Department of Zoology

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Corona_2

Information for students and staff about the coronavirus

Stockholm University is monitoring the situation and follows the information and recommendations of the Swedish Public Health Agency and the Ministry of Foreign Affairs regarding this matter.

Photo: T. Fransson

New insights on the rarely studied avian Indo-European flyway

Researchers at Department of Zoology and the Swedish Museum of Natural History have together with European researchers published the first detailed study of the migratory route of Common rosefinches by investigating the understudied avian Indo-European flyway.

Photo: L Dalén

World’s oldest DNA reveals how mammoths evolved

An international team led by researchers at the Centre for Palaeogenetics has sequenced DNA recovered from mammoth remains that are up to 1.2 million years old.

N Kolm

Rapid evolution of coordinated and collective movement

A new study led by Niclas Kolm published in Science Advances has used artificial selection to examine the evolution of collective motion and what other behaviors are affected when "a guppy turns into a sardine".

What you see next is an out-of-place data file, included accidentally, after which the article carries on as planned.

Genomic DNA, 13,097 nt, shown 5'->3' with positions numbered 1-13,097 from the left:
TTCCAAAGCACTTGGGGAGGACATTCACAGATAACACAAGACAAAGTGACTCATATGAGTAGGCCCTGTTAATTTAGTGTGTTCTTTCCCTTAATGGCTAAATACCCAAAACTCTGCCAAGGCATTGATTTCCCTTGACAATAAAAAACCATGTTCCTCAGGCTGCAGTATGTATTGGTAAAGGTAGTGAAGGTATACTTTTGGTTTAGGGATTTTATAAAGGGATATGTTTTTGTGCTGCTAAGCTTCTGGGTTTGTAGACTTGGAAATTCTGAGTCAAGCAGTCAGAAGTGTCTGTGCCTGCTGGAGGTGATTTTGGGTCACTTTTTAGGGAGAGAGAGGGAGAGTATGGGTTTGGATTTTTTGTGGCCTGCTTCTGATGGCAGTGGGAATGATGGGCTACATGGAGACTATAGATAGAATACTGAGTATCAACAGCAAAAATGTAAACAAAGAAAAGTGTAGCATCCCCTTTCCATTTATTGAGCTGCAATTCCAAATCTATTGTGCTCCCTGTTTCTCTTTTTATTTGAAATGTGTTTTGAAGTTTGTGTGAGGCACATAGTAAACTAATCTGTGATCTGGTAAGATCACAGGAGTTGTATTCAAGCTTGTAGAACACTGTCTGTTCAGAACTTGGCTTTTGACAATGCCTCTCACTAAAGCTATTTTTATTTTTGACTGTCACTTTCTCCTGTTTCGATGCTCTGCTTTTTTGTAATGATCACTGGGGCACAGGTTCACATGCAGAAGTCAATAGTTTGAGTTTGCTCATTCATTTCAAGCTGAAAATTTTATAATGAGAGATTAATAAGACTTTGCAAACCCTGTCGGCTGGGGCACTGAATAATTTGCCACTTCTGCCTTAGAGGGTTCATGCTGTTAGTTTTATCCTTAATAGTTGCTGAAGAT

OL

A new textbook on game theory in biology

Olof Leimar at the Department of Zoology is a coauthor on a new book about game theory in biology. The book was recently published by Oxford University Press and provides an up-to-date account of theoretical models of animal behaviour.

John article

Human eggs prefer some men’s sperm over others, research shows

Human eggs use chemical signals to attract sperm. New research from Stockholm University and Manchester University NHS Foundation Trust shows that eggs use these chemical signals to “choose” sperm.

Mariana

Award for best PhD thesis in Science

Mariana Pires Bragas' PhD thesis “Evolution of host repertoires and the diversification of butterflies” has been presented with an award as the best PhD thesis at the Faculty of Science, Stockholm university in 2019. Congratulations!

Fjärilslarver

No simple answers on future problems with pest insects

It is not that easy to predict future damage of pest insects, according to an international research group led by Philipp Lehmann from the Department of Zoology. Researchers studied about 30 of the worst global insect pests and found a great variety of responses to climate change

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